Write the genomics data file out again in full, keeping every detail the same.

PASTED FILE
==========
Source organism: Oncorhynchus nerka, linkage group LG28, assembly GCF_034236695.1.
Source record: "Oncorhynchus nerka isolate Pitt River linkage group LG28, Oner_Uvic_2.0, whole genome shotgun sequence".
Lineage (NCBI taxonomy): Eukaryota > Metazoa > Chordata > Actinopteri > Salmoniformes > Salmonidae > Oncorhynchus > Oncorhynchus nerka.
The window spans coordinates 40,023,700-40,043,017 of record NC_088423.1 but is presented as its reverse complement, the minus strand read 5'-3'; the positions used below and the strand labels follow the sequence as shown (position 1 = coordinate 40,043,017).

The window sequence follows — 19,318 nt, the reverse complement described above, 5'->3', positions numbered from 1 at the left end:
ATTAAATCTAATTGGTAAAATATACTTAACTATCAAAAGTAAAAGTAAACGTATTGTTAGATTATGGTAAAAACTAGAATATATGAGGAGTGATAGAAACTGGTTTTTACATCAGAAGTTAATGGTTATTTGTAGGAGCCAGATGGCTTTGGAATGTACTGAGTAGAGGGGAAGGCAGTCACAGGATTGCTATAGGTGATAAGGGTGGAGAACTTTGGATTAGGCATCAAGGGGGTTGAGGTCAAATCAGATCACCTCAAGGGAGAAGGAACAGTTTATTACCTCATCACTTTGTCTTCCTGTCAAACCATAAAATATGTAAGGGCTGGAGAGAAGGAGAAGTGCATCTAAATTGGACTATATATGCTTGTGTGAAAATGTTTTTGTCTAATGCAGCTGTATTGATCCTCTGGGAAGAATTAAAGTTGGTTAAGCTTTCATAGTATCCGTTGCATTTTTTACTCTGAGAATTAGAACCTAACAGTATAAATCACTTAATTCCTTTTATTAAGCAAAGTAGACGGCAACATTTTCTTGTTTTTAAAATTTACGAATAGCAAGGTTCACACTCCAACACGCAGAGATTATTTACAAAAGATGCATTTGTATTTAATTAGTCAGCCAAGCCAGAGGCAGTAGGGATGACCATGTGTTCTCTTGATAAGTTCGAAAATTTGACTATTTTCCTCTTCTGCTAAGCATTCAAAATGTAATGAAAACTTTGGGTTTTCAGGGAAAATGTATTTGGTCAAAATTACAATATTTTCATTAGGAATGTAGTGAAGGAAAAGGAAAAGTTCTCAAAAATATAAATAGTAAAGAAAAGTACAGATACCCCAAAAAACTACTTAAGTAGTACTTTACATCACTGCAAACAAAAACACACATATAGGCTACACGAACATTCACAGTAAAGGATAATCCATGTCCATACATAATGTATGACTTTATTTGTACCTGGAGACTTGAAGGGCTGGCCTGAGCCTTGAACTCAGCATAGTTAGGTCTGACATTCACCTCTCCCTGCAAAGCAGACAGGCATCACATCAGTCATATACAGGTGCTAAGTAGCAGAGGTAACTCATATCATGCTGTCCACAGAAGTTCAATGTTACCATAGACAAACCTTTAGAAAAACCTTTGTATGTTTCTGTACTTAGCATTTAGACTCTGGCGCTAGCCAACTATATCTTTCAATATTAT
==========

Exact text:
Source organism: Oncorhynchus nerka, linkage group LG28, assembly GCF_034236695.1.
Source record: "Oncorhynchus nerka isolate Pitt River linkage group LG28, Oner_Uvic_2.0, whole genome shotgun sequence".
Lineage (NCBI taxonomy): Eukaryota > Metazoa > Chordata > Actinopteri > Salmoniformes > Salmonidae > Oncorhynchus > Oncorhynchus nerka.
The window spans coordinates 40,023,700-40,043,017 of record NC_088423.1 but is presented as its reverse complement, the minus strand read 5'-3'; the positions used below and the strand labels follow the sequence as shown (position 1 = coordinate 40,043,017).

The window sequence follows — 19,318 nt, the reverse complement described above, 5'->3', positions numbered from 1 at the left end:
ATTAAATCTAATTGGTAAAATATACTTAACTATCAAAAGTAAAAGTAAACGTATTGTTAGATTATGGTAAAAACTAGAATATATGAGGAGTGATAGAAACTGGTTTTTACATCAGAAGTTAATGGTTATTTGTAGGAGCCAGATGGCTTTGGAATGTACTGAGTAGAGGGGAAGGCAGTCACAGGATTGCTATAGGTGATAAGGGTGGAGAACTTTGGATTAGGCATCAAGGGGGTTGAGGTCAAATCAGATCACCTCAAGGGAGAAGGAACAGTTTATTACCTCATCACTTTGTCTTCCTGTCAAACCATAAAATATGTAAGGGCTGGAGAGAAGGAGAAGTGCATCTAAATTGGACTATATATGCTTGTGTGAAAATGTTTTTGTCTAATGCAGCTGTATTGATCCTCTGGGAAGAATTAAAGTTGGTTAAGCTTTCATAGTATCCGTTGCATTTTTTACTCTGAGAATTAGAACCTAACAGTATAAATCACTTAATTCCTTTTATTAAGCAAAGTAGACGGCAACATTTTCTTGTTTTTAAAATTTACGAATAGCAAGGTTCACACTCCAACACGCAGAGATTATTTACAAAAGATGCATTTGTATTTAATTAGTCAGCCAAGCCAGAGGCAGTAGGGATGACCATGTGTTCTCTTGATAAGTTCGAAAATTTGACTATTTTCCTCTTCTGCTAAGCATTCAAAATGTAATGAAAACTTTGGGTTTTCAGGGAAAATGTATTTGGTCAAAATTACAATATTTTCATTAGGAATGTAGTGAAGGAAAAGGAAAAGTTCTCAAAAATATAAATAGTAAAGAAAAGTACAGATACCCCAAAAAACTACTTAAGTAGTACTTTACATCACTGCAAACAAAAACACACATATAGGCTACACGAACATTCACAGTAAAGGATAATCCATGTCCATACATAATGTATGACTTTATTTGTACCTGGAGACTTGAAGGGCTGGCCTGAGCCTTGAACTCAGCATAGTTAGGTCTGACATTCACCTCTCCCTGCAAAGCAGACAGGCATCACATCAGTCATATACAGGTGCTAAGTAGCAGAGGTAACTCATATCATGCTGTCCACAGAAGTTCAATGTTACCATAGACAAACCTTTAGAAAAACCTTTGTATGTTTCTGTACTTAGCATTTAGACTCTGGCGCTAGCCAACTATATCTTTCAATATTAT